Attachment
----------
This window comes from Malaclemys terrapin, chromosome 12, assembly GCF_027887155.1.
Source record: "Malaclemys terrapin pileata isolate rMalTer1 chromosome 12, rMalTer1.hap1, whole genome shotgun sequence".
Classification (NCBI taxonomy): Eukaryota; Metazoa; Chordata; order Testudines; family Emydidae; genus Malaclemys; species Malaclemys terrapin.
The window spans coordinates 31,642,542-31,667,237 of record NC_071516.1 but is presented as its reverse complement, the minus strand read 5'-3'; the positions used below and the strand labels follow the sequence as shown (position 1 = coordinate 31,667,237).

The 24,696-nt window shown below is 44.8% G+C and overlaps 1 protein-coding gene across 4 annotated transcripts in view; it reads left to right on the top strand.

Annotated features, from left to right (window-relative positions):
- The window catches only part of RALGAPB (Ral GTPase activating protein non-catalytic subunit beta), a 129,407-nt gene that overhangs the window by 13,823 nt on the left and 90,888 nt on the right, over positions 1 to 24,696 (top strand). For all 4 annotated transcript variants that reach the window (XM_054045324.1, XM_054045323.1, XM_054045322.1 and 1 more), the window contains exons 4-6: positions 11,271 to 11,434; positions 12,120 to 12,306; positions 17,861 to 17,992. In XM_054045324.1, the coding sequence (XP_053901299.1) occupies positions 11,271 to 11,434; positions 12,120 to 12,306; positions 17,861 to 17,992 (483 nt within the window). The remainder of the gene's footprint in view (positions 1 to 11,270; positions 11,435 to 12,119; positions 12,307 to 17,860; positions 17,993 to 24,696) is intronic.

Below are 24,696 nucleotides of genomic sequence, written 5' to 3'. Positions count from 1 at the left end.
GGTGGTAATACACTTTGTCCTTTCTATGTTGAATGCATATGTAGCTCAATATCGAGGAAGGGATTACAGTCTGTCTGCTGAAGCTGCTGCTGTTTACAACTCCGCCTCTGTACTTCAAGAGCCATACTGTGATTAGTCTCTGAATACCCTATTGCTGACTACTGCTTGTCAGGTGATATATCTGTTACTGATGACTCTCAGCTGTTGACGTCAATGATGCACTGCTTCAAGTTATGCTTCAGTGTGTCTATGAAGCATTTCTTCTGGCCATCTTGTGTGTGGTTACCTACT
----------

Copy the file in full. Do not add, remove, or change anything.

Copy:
This window comes from Malaclemys terrapin, chromosome 12, assembly GCF_027887155.1.
Source record: "Malaclemys terrapin pileata isolate rMalTer1 chromosome 12, rMalTer1.hap1, whole genome shotgun sequence".
Classification (NCBI taxonomy): Eukaryota; Metazoa; Chordata; order Testudines; family Emydidae; genus Malaclemys; species Malaclemys terrapin.
The window spans coordinates 31,642,542-31,667,237 of record NC_071516.1 but is presented as its reverse complement, the minus strand read 5'-3'; the positions used below and the strand labels follow the sequence as shown (position 1 = coordinate 31,667,237).

The 24,696-nt window shown below is 44.8% G+C and overlaps 1 protein-coding gene across 4 annotated transcripts in view; it reads left to right on the top strand.

Annotated features, from left to right (window-relative positions):
- The window catches only part of RALGAPB (Ral GTPase activating protein non-catalytic subunit beta), a 129,407-nt gene that overhangs the window by 13,823 nt on the left and 90,888 nt on the right, over positions 1 to 24,696 (top strand). For all 4 annotated transcript variants that reach the window (XM_054045324.1, XM_054045323.1, XM_054045322.1 and 1 more), the window contains exons 4-6: positions 11,271 to 11,434; positions 12,120 to 12,306; positions 17,861 to 17,992. In XM_054045324.1, the coding sequence (XP_053901299.1) occupies positions 11,271 to 11,434; positions 12,120 to 12,306; positions 17,861 to 17,992 (483 nt within the window). The remainder of the gene's footprint in view (positions 1 to 11,270; positions 11,435 to 12,119; positions 12,307 to 17,860; positions 17,993 to 24,696) is intronic.

Below are 24,696 nucleotides of genomic sequence, written 5' to 3'. Positions count from 1 at the left end.
GGTGGTAATACACTTTGTCCTTTCTATGTTGAATGCATATGTAGCTCAATATCGAGGAAGGGATTACAGTCTGTCTGCTGAAGCTGCTGCTGTTTACAACTCCGCCTCTGTACTTCAAGAGCCATACTGTGATTAGTCTCTGAATACCCTATTGCTGACTACTGCTTGTCAGGTGATATATCTGTTACTGATGACTCTCAGCTGTTGACGTCAATGATGCACTGCTTCAAGTTATGCTTCAGTGTGTCTATGAAGCATTTCTTCTGGCCATCTTGTGTGTGGTTACCTACT